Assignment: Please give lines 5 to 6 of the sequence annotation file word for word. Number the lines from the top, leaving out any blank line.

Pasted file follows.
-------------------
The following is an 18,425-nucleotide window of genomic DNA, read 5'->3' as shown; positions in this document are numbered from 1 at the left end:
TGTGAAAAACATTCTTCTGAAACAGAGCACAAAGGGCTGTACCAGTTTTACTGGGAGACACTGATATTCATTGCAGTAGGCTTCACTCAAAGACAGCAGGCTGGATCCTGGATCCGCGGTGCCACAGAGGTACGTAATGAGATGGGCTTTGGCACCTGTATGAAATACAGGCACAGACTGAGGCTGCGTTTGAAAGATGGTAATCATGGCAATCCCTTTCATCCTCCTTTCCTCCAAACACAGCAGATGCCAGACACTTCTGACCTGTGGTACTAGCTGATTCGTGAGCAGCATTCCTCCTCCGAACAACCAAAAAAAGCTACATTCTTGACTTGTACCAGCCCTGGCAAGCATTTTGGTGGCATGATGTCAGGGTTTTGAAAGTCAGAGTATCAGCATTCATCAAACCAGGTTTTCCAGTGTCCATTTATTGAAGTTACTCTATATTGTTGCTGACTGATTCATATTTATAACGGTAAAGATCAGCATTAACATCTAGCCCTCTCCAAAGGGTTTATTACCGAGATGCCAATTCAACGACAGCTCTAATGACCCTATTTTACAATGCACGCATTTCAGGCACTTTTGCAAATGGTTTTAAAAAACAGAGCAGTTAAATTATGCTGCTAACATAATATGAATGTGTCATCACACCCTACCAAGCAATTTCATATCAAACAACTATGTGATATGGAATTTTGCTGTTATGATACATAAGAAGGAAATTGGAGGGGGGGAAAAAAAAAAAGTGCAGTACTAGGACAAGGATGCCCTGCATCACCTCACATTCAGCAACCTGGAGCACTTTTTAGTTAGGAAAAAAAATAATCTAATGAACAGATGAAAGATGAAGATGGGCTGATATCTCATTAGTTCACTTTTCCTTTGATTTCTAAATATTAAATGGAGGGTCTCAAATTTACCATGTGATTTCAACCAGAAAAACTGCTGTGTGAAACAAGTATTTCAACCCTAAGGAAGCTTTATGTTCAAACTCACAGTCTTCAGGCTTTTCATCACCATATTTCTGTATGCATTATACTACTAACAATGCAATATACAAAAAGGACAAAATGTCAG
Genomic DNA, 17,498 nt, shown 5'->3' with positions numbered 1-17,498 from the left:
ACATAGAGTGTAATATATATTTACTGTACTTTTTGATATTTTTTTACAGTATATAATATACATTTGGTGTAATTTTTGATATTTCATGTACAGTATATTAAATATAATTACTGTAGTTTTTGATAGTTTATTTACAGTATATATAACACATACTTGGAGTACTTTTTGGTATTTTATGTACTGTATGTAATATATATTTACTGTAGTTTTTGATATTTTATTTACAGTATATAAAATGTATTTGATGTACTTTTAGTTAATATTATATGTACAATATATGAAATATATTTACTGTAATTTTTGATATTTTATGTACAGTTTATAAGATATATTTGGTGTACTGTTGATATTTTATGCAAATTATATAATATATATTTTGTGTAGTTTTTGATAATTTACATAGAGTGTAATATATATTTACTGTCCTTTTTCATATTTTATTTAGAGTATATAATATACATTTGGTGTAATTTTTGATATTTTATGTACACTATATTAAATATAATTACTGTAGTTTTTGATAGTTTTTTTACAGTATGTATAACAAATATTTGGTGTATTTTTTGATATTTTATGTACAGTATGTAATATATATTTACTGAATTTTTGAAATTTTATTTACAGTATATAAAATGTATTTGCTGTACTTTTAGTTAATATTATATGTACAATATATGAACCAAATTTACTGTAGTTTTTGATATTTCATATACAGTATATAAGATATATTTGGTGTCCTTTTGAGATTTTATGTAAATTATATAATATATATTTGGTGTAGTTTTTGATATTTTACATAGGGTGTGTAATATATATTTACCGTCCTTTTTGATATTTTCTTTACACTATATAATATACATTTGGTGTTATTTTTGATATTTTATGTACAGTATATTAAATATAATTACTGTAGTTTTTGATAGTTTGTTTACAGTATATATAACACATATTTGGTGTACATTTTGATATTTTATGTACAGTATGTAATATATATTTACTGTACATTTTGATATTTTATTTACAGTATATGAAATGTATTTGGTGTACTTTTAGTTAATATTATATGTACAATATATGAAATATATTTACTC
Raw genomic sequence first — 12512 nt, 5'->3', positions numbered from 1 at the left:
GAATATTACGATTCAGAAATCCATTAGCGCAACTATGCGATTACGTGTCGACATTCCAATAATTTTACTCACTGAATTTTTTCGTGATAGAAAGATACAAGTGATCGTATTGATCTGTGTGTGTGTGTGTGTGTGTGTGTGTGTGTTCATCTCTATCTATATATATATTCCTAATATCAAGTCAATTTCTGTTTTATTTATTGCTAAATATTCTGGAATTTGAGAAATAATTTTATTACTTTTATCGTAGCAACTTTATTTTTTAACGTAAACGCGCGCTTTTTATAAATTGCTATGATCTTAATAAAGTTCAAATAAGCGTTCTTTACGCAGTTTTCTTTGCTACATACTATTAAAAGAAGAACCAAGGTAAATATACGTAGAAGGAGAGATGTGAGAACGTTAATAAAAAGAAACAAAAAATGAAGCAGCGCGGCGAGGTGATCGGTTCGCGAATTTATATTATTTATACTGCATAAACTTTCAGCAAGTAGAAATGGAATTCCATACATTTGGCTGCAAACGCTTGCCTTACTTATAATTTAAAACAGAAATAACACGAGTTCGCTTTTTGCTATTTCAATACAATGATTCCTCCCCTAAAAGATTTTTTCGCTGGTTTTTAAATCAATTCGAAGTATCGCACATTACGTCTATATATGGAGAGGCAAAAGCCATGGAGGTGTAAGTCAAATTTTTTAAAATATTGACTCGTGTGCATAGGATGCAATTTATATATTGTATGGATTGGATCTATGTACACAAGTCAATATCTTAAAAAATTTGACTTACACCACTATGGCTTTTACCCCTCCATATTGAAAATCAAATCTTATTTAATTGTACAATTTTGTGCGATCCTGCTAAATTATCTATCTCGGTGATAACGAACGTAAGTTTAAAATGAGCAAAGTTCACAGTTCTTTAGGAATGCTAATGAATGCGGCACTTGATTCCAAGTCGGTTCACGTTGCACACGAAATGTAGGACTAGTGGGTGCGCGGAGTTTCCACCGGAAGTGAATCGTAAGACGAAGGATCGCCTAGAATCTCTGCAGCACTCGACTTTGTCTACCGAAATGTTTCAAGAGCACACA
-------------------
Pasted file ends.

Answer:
Raw genomic sequence first — 12512 nt, 5'->3', positions numbered from 1 at the left:
GAATATTACGATTCAGAAATCCATTAGCGCAACTATGCGATTACGTGTCGACATTCCAATAATTTTACTCACTGAATTTTTTCGTGATAGAAAGATACAAGTGATCGTATTGATCTGTGTGTGTGTGTGTGTGTGTGTGTGTGTGTTCATCTCTATCTATATATATATTCCTAATATCAAGTCAATTTCTGTTTTATTTATTGCTAAATATTCTGGAATTTGAGAAATAATTTTATTACTTTTATCGTAGCAACTTTATTTTTTAACGTAAACGCGCGCTTTTTATAAATTGCTATGATCTTAATAAAGTTCAAATAAGCGTTCTTTACGCAGTTTTCTTTGCTACATACTATTAAAAGAAGAACCAAGGTAAATATACGTAGAAGGAGAGATGTGAGAACGTTAATAAAAAGAAACAAAAAATGAAGCAGCGCGGCGAGGTGATCGGTTCGCGAATTTATATTATTTATACTGCATAAACTTTCAGCAAGTAGAAATGGAATTCCATACATTTGGCTGCAAACGCTTGCCTTACTTATAATTTAAAACAGAAATAACACGAGTTCGCTTTTTGCTATTTCAATACAATGATTCCTCCCCTAAAAGATTTTTTCGCTGGTTTTTAAATCAATTCGAAGTATCGCACATTACGTCTATATATGGAGAGGCAAAAGCCATGGAGGTGTAAGTCAAATTTTTTAAAATATTGACTCGTGTGCATAGGATGCAATTTATATATTGTATGGATTGGATCTATGTACACAAGTCAATATCTTAAAAAATTTGACTTACACCACTATGGCTTTTACCCCTCCATATTGAAAATCAAATCTTATTTAATTGTACAATTTTGTGCGATCCTGCTAAATTATCTATCTCGGTGATAACGAACGTAAGTTTAAAATGAGCAAAGTTCACAGTTCTTTAGGAATGCTAATGAATGCGGCACTTGATTCCAAGTCGGTTCACGTTGCACACGAAATGTAGGACTAGTGGGTGCGCGGAGTTTCCACCGGAAGTGAATCGTAAGACGAAGGATCGCCTAGAATCTCTGCAGCACTCGACTTTGTCTACCGAAATGTTTCAAGAGCACACA